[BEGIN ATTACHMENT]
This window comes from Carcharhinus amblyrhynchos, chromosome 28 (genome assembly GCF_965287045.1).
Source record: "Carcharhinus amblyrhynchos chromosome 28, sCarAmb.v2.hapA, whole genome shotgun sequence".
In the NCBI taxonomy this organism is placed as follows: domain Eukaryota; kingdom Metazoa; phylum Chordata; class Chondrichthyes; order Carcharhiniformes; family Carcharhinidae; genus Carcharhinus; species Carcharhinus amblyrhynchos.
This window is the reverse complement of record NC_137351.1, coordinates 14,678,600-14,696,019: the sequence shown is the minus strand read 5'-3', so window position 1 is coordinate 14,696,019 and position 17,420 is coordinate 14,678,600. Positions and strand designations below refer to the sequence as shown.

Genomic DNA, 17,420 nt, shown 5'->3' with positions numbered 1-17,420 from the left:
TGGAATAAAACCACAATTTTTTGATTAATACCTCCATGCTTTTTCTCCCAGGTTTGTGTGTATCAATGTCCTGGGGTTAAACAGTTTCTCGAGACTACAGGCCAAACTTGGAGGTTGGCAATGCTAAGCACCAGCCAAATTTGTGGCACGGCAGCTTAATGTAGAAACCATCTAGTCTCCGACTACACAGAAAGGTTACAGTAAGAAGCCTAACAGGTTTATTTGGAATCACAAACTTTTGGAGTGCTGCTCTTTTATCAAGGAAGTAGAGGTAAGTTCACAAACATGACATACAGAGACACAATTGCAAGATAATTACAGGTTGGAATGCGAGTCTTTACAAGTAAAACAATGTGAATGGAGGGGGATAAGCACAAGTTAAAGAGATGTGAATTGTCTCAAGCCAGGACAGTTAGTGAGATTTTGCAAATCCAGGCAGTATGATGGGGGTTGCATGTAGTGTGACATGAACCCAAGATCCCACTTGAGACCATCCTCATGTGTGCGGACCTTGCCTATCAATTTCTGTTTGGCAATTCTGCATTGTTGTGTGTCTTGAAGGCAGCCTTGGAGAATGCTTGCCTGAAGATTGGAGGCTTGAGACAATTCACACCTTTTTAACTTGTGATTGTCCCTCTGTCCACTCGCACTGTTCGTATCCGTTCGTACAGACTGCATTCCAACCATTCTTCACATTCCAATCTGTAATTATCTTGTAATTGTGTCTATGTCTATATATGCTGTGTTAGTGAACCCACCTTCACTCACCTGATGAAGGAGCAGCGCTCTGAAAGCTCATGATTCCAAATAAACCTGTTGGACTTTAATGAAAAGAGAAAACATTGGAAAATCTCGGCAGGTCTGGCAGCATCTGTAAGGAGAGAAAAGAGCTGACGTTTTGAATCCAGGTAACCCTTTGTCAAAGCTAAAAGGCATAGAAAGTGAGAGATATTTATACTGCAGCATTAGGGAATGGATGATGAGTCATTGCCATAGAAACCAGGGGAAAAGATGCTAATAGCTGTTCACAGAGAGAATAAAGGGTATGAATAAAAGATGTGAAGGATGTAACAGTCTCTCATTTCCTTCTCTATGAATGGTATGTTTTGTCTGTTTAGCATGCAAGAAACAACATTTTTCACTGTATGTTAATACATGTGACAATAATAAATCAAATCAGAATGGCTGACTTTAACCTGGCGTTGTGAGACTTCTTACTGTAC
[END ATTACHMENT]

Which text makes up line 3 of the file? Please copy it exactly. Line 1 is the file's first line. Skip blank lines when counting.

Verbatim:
In the NCBI taxonomy this organism is placed as follows: domain Eukaryota; kingdom Metazoa; phylum Chordata; class Chondrichthyes; order Carcharhiniformes; family Carcharhinidae; genus Carcharhinus; species Carcharhinus amblyrhynchos.